A Review of Hugh Lofting’s ‘Victory for the Slain’

By Lawrence “Mack in Texas” Hall

“Perhaps my very thinking’s out of step.” -Hugh Lofting

This month is the 100th anniversary of Hugh Lofting’s Doctor Doolittle yarns, which I have never read. When it comes to talking animals I prefer Donald Duck and Bugs Bunny and the wonderfully selfish, grasping Uncle Scrooge.

However, there is much more to Mr. Lofting than conversing with rabbits and squirrels – after all, everyone does that.

Lofting was a civil engineer working in Africa, the West Indies, and Canada as a surveyor, prospector, and builder of railways, but lived most of his life in the USA. In 1916 Lofting returned to England to volunteer at the age of 30, and was wounded in France. 

While in the Army he wrote letters to his children with little animal stories and pictures, not wanting to share the horrors of warfare. These letters were the beginning of Doctor Doolittle.

In 1942 Lofting wrote his one adult work, Victory for the Slain.

Recently I finished a first reading of Victory for the Slain, and then, immediately, read it a second time, slowly and carefully, savoring each line and each cultural and historical allusion.

Mr. Lofting was wounded in body and soul in the First World War, and in 1942 wrote this deeply-felt and deeply-thought poem as a rebuke to the keyboard commandos who in every generation are eager to sacrifice the lives of young men and women (not their own children, of course; their children are sent to serve our nation bravely at university) in wars, most of them undeclared.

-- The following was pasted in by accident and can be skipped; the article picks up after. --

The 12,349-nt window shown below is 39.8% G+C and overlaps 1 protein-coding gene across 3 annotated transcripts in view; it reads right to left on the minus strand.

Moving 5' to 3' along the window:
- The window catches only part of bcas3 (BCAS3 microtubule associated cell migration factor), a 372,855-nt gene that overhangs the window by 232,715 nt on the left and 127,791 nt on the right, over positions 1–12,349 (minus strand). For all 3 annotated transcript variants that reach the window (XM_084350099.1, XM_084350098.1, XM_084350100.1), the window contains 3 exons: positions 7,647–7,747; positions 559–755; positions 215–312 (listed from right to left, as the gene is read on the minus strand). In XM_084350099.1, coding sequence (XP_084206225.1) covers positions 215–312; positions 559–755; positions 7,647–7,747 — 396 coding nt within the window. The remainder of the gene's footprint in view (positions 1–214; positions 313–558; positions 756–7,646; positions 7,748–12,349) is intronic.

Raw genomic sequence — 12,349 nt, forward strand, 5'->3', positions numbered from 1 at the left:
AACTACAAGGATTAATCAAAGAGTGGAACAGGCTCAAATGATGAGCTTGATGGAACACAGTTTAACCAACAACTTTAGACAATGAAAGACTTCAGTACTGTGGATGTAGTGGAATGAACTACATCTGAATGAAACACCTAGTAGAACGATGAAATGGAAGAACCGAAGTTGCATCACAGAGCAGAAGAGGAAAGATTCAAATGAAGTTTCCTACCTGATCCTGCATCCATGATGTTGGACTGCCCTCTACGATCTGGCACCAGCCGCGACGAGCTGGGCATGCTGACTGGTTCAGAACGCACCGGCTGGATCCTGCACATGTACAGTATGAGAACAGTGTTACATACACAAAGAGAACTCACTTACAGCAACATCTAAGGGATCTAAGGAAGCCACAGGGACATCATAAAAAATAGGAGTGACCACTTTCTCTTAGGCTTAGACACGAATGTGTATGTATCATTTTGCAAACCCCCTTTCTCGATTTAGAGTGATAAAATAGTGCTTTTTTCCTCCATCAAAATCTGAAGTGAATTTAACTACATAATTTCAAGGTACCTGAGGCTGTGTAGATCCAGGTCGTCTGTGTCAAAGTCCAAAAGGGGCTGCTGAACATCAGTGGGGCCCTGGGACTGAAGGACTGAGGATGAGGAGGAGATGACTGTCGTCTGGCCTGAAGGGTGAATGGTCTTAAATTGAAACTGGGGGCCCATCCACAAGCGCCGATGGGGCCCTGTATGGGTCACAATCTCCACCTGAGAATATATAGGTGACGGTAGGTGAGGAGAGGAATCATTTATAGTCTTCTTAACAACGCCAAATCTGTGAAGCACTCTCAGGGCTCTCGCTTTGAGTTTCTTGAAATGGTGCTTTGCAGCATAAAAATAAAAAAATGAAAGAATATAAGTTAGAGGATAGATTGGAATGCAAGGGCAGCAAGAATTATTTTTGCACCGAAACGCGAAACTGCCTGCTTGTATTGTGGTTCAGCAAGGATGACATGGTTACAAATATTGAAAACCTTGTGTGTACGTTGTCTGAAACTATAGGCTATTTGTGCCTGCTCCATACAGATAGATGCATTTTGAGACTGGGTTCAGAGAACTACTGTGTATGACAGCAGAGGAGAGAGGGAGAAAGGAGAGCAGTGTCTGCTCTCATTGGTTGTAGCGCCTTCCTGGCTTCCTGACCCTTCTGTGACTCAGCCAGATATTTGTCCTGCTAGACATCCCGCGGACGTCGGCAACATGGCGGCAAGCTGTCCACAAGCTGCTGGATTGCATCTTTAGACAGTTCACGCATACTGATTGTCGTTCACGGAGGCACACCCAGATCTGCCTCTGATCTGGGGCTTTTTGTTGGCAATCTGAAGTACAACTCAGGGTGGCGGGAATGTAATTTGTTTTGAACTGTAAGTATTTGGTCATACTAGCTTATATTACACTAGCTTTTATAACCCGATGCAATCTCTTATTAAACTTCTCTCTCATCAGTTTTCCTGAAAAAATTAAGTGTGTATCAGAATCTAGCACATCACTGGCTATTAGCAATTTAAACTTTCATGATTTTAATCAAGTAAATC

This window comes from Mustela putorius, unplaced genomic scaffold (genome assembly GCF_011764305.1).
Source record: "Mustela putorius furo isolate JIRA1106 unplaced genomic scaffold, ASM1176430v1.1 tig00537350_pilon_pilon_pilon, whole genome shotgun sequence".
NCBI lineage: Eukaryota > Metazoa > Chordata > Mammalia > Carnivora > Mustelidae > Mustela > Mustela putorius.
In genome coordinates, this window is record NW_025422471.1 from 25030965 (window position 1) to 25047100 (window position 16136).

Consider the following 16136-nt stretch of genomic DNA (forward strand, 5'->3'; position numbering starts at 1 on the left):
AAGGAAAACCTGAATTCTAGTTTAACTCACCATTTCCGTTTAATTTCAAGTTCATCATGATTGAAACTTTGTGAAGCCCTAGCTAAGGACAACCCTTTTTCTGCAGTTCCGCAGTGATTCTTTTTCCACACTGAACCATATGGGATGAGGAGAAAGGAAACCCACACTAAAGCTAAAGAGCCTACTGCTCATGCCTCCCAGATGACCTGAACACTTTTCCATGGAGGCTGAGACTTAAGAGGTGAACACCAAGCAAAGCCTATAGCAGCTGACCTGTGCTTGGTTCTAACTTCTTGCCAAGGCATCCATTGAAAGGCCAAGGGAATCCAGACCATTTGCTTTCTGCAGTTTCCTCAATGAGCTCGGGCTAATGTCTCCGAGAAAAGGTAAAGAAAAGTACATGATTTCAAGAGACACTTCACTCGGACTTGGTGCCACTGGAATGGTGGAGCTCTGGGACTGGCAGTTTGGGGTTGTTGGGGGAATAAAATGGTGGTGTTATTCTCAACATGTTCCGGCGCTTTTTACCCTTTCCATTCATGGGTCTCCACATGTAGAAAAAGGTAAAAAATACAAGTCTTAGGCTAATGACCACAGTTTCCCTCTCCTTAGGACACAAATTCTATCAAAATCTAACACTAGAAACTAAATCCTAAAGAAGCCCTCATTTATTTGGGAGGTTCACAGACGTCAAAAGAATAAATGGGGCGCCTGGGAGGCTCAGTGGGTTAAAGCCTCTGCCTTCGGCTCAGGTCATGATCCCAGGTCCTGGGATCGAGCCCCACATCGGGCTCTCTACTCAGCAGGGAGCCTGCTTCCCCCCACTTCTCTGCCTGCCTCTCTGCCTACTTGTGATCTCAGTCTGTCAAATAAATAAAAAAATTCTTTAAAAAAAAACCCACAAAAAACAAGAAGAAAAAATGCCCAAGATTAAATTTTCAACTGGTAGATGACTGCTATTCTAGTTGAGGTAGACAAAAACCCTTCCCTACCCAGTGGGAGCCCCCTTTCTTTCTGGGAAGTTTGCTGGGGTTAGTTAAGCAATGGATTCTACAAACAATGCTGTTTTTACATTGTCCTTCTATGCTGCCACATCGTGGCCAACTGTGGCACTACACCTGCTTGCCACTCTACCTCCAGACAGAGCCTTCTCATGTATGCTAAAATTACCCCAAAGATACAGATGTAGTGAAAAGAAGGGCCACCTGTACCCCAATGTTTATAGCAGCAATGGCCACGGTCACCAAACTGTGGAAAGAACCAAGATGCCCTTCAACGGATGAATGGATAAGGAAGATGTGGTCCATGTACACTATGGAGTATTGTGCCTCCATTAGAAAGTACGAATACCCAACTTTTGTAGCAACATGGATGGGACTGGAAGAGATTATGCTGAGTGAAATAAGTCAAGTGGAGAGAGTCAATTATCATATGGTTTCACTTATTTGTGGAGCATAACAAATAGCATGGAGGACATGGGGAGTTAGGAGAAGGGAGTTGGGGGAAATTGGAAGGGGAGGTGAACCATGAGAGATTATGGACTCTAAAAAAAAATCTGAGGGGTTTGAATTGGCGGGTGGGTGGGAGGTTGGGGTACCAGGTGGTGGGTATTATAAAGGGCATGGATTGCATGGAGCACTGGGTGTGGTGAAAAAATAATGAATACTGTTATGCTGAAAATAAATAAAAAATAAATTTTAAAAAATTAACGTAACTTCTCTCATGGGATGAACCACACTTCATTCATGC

Mr. Lofting’s Catholic upbringing and solid education are obvious; Victory for the Slain is a work built upon a life of faith, study, thought, prayer, and bloody experience. It is a message poem, all right, but a brilliant and disciplined one. One often reads the tired old weak defense of a poor piece of work with, “But it’s from the heart” – well, this poem is from the heart, certainly, but it is also from the head and from the careful consideration of the thousands of years of civilization.

Walmer is a small press (but not literally a press; the book was printed in the USA) in Shetland (http://michaelwalmer.com/index.html).  They have taken this neglected poem and printed it on beautiful, cream-colored paper in a beautiful, accessible typeface.

Inexplicably, the cover is a mess. The design bridges the aesthetic gap between Hammer Studios and a Big Brother poster for 1984, made worse by incorporating that long-cliched ban-the-bomb thingie from the 1950s and made yet worse again with a greasy / finger-printie surface that is repulsive to the touch. The stiff boards are too much for the thin volume, which should have been bound in paper for ease of handling, and while coping with this reader-hostile thing I was repeatedly tempted to rip the boards off and burn them.  As it is, I hope I can find a bindery to recover the book with something worthy of Mr. Lofting’s poem and the quality of Walmer’s paper and type; Victory for the Slain is brilliant.

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